I don’t see myself abandoning twitter. Like everyone, I’d like to see more teachers engage it. However, I’m concerned that if the clutter doesn’t clear a bit a number within our PLN will abandon it, and the prospects of attracting more teachers will prove even more challenging.

    Again, thank you for sharing your thinking. If interested, I’d welcome connecting our classes for blogging purposes, projects, and/or whatever might be of interest.

  14. Russ Goerend says:

    Exclamation points are like car horns: they all sound the same whether you want them to or not. Don’t read too much into mine.

    My point in all of this, if this were merely David’s venting about what he sees as a misuse of a tools, I probably wouldn’t have taken the time to comment. But it seems like a prescriptive How To for any educator using Twitter. There’s an air of “They’re not doing it right” that has (obviously) gotten under my skin.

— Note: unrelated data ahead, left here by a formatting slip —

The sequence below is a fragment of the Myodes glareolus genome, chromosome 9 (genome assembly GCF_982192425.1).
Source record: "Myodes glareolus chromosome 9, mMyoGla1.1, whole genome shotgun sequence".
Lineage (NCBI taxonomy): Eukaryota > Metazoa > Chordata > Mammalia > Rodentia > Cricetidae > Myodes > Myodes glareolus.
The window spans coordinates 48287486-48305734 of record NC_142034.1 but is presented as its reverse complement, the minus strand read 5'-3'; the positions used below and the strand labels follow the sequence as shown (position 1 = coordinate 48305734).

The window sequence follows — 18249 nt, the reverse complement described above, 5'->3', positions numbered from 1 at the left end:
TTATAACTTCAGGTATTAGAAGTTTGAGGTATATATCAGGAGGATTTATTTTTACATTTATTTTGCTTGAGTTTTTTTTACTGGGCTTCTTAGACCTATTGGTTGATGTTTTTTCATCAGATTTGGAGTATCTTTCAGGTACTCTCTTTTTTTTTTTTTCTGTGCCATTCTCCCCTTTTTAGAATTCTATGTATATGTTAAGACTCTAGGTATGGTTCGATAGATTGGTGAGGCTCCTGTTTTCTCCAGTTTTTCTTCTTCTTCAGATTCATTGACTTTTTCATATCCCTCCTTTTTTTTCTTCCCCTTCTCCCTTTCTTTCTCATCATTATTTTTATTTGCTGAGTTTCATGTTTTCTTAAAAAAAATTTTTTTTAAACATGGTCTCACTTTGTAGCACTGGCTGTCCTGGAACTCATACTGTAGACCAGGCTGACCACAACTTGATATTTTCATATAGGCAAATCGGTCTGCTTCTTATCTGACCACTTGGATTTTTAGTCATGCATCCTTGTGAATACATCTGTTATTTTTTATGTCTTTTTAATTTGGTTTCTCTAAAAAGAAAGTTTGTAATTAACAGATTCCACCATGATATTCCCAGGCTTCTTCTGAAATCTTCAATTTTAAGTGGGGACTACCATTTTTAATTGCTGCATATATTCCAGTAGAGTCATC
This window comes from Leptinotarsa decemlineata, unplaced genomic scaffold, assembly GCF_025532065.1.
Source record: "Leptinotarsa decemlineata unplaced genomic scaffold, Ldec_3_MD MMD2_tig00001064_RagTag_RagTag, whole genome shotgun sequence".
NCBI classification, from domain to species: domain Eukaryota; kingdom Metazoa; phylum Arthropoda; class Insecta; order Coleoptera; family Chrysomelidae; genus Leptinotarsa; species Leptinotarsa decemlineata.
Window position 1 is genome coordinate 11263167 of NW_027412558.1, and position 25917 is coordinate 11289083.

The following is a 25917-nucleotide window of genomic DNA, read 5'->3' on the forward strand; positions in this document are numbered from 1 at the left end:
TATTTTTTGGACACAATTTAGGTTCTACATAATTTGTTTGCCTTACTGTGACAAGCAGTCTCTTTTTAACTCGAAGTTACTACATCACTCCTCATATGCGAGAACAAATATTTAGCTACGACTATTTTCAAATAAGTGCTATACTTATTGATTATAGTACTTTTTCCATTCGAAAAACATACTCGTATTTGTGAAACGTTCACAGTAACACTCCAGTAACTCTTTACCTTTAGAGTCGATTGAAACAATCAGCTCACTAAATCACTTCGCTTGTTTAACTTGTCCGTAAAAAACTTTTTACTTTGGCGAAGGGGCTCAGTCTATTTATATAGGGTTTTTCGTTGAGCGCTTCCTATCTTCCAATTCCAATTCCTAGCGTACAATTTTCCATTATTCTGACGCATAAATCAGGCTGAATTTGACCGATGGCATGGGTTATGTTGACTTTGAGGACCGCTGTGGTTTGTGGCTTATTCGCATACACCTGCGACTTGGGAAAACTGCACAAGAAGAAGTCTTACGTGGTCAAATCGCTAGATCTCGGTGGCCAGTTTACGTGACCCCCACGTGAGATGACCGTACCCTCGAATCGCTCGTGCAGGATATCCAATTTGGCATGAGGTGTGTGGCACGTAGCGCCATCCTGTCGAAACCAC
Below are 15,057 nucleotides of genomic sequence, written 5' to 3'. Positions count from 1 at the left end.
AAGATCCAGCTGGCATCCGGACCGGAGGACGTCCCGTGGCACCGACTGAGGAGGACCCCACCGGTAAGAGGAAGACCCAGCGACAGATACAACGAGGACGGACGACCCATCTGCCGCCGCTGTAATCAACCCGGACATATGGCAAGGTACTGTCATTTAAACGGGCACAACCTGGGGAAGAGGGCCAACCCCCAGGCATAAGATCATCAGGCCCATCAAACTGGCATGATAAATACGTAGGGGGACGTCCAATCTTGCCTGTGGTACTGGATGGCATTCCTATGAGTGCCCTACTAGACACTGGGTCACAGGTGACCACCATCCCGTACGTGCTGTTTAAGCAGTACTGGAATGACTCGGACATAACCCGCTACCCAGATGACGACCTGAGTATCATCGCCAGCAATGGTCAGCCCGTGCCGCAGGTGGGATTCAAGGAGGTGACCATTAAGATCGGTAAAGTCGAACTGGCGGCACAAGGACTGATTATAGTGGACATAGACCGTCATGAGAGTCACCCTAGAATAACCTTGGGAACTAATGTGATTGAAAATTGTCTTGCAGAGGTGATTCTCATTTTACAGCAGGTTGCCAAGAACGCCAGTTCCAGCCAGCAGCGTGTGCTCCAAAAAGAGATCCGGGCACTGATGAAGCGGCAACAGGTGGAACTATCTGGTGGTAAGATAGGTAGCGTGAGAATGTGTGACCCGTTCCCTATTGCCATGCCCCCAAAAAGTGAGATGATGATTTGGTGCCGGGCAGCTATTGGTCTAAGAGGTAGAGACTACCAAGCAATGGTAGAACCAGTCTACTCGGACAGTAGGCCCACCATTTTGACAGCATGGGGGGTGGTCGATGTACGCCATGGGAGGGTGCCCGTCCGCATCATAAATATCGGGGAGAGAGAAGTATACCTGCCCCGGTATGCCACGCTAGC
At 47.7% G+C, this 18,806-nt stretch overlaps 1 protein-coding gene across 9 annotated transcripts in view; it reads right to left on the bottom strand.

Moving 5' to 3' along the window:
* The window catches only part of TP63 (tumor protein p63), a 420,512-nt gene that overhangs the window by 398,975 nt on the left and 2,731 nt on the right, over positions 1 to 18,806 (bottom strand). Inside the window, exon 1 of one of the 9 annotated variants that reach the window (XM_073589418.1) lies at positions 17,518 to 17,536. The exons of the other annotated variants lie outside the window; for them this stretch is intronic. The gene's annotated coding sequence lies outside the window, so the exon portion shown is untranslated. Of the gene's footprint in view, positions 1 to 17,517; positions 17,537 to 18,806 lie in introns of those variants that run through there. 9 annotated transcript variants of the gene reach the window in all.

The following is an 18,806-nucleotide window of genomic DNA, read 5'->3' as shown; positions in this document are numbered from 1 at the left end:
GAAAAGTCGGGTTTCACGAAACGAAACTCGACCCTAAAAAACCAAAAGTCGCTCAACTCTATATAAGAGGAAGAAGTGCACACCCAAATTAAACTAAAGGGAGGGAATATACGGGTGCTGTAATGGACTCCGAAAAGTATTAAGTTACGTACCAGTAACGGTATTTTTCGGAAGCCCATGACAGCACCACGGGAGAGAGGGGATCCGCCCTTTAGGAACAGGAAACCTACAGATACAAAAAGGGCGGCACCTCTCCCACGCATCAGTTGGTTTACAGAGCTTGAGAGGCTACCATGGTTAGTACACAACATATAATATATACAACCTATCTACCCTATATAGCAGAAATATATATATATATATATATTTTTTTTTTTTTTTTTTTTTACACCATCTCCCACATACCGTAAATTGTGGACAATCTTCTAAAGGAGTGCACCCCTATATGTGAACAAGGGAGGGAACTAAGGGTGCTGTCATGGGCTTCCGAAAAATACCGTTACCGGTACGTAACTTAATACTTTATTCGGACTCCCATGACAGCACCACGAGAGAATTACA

It’s one thing to say, “Some people retweet stuff too much and seem to be all about themselves and that’s annoying” and a whole other thing to say “Some people retweet stuff too much and seem to be all about themselves and they’re doing Twitter wrong.”

    I think Shelley completely nailed it in her first comment.